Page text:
“Don’t just sit there and suffer. Don’t fake it. Don’t be unhappy and frustrated. But do something about it,” Dr. Ruth Westheimer says to television host Richard Heffner in an archived video from 1985. She was, of course, talking about women orgasming in a clip that was included in Ask Dr. Ruth, the documentary that premiered at the Sundance Film Festival last week. The film is a perfect summation of Westheimer’s resilience throughout her 90 years of life and showcases her beliefs informed by her rough beginnings as a Holocaust survivor.
Born in Germany in 1928, Karola Ruth Siegel was the daughter of working-class Orthodox Jews. She calls herself an “orphan of the Holocaust,” having boarded the Kindertransport to Switzerland and losing communication with her parents a few years later. After WWII, she headed to Palestine and trained to be a sniper, seriously injuring herself but recovering. What followed this was three marriages, two children, a doctorate from Columbia University Teachers College, and postdoc research on human sexuality with Helen Singer Kaplan.
Westheimer became Dr. Ruth after receiving her doctorate in education (1970) and had her first media appearance in 1980. This quickly dived into the Dr. Ruth pop culture takeover of the 80s and 90s with successful books, TV shows (and even a board game), Dr. Ruth became a media icon. Her openness to speak about sex on such public platforms was radical for the time, bringing sex positivity to a large stage.
At the height of Westheimer's career, women were gaining more independence as aggressive additions to the professional workforce, thus dating more liberally, and the country was grappling with the HIV/AIDS crisis. It emboldened her to speak to her audience, active male and female attendees but skewed more female, about topics that were considered “taboo” at the time. Some of the salacious topics she covered on her show were about practicing safe sex, achieving female orgasms, and male premature ejaculation.
Director of the documentary, Ryan White, is a child of the 80s and was well aware of her prominence during the decade when he was approached for this film. “Dr. Ruth was ubiquitous,” he tells Broadly. “She was everywhere, whether it was on television or on radio or parodies or SNL characters playing her. So I knew who she was very well from my childhood and my teenage years. But I didn't know where she was now.”
White got an invite to have dinner with Westheimer and was enamored by her personality. Busy with other projects, he didn't have the bandwidth to do a documentary but Westheimer was persistent. “She would call me every day and say, ‘you know, I'm really interested in doing this.’ So I finally was like, ‘you know what, screw this. I have to carve out the time.’”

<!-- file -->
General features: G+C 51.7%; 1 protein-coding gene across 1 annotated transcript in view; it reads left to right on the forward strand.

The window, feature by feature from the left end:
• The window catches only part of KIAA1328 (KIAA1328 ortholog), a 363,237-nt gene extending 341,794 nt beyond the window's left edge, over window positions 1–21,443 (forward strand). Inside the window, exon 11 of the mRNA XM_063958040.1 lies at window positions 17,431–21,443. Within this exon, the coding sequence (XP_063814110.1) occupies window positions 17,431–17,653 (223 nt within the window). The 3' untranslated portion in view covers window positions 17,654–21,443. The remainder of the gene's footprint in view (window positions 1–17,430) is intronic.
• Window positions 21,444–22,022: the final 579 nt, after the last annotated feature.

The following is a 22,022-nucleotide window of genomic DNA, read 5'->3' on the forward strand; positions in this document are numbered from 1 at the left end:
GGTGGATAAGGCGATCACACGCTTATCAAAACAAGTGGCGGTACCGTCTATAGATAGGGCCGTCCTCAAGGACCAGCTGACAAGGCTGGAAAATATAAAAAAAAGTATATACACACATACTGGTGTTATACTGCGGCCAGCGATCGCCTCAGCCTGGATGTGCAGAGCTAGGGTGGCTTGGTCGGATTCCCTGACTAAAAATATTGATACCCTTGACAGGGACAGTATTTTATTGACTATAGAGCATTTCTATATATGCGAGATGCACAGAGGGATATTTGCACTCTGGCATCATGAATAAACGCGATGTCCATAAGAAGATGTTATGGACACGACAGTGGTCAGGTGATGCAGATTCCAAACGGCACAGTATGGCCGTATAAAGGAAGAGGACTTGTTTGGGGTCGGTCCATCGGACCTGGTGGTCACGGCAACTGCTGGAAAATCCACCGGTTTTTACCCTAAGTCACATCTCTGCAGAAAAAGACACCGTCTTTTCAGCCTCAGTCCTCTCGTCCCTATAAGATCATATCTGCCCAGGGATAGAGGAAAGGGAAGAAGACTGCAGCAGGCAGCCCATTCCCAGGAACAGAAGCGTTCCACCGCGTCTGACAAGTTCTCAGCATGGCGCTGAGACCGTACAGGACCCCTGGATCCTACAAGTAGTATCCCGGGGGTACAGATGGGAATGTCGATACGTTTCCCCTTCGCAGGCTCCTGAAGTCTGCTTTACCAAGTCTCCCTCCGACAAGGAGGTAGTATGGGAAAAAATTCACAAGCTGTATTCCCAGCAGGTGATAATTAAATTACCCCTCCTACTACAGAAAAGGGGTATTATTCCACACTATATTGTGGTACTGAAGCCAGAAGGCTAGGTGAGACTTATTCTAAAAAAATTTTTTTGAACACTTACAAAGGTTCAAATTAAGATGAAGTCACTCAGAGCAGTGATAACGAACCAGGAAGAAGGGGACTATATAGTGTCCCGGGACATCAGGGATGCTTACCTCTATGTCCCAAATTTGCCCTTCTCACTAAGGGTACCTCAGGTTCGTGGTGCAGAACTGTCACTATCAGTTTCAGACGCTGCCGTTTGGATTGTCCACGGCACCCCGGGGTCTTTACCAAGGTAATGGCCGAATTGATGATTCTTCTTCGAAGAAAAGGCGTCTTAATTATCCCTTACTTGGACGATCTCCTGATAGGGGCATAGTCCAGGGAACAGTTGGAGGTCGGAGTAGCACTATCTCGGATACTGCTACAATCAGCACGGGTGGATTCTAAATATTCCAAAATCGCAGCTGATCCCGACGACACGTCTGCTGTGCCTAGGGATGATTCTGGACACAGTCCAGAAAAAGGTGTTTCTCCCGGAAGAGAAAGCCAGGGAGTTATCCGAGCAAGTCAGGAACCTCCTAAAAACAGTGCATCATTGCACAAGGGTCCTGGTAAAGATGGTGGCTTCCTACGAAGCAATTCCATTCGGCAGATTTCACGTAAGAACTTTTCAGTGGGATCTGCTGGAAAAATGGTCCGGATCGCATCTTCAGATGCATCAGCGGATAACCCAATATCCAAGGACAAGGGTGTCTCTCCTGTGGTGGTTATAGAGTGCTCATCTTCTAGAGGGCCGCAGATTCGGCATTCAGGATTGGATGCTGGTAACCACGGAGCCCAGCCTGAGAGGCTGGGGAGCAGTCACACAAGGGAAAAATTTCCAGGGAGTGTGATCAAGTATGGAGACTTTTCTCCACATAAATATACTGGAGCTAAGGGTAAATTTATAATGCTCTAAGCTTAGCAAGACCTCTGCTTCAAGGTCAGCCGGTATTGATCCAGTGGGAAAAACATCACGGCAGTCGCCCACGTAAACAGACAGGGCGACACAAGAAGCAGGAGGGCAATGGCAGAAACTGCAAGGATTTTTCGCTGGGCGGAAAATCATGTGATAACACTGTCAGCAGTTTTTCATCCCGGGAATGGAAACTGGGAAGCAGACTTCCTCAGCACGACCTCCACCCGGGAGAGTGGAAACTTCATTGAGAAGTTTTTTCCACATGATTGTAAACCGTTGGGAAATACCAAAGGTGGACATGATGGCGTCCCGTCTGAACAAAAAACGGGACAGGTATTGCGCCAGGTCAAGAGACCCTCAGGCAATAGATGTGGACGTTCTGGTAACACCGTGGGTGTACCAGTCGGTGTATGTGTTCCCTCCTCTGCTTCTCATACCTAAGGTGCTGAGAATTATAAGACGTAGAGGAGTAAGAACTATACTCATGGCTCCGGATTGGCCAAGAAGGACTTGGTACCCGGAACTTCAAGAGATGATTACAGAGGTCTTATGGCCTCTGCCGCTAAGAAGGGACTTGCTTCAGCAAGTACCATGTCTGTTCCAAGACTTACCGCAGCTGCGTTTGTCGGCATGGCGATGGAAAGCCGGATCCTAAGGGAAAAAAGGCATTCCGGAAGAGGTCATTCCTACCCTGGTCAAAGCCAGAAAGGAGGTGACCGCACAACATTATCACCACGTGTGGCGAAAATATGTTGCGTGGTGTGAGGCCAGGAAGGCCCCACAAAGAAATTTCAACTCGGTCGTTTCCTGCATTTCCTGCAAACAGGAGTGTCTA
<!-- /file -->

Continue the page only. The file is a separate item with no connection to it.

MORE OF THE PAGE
When watching this documentary it’s clear that Dr. Ruth on TV and radio is the same Dr. Ruth in real life. “This is not some character that she puts on,” White says. “She really is that kind and empathetic and positive, which is incredible considering what she survived.”
Her painful history as a Holocaust survivor made her empathetic to the battles other marginalized communities were facing. In one of the standout scenes during the documentary, Westheimer spoke about why she was so vocally pro-choice and pro-LGBTQ rights on her television program—when women’s battle for sexual liberation and the AIDS crisis was all over the news. She explained that her experience as a Jewish immigrant shaped her view that all people should be “treated with respect.” And she walked the talk, having worked at Planned Parenthood in Harlem in the 60s as a researcher, using the data on the women she worked with for her doctorate dissertation.
“[She] wasn't someone following the trend of like, ‘I've evolved on the issue of homosexuality.’ Or once abortion became legalized is then on the pro-choice train,” White expressed. “She was at the forefront of both of those things throughout her entire life. I met her friends from her orphanage saying even when she met gay people throughout her life in the 30s, 40s, and 50s she was always accepting of those people and always saying that people should be treated with respect.”
This was an inspiration on the director himself, who is an openly gay man. “I know a lot of my friends that are ten years, 15 years, 20 years older me that are gay, and we have some examples in the film of that, that say, ‘I can't believe you made a film on Dr. Ruth, that woman saved my life.’ And that to me is incredible that I can be a part of, as a gay person in the gay community, getting to tell the story.”
Despite all of these bold stances, Westheimer has been adamant about not getting into politics. But at the Q&A during Sundance, her tune changed when speaking about refugees being separated at the border. “I don’t do politics,” she said to the audience. “I vote every single year that there’s voting. However, these days, I do stand up to be counted that I’m very, very sad when I see children being separated from their parents. What kind of society are we in that we permit that?”
White reflects on the relevancy of having a documentary centered on a Jewish immigrant during government shutdowns for border security funding. “It's almost sad how relevant it still is today,” he says. “It's almost sad that these issues that have bubbled up throughout her life, whether it's racism, genocide, homophobia, or misogyny, how they still they're still rippling today. And it’s one step forward, two steps back often.”
Westheimer’s journey is “a true immigrant story, a refugee story,” as White notes. That belief is at the core of this documentary and who she is as a sex education practitioner, mother, wife, and sympathizer. Throughout her life, Westheimer has taken her own advice and has not “sat there and suffered;” her life is one of action, always moving forward—even at 90 years old.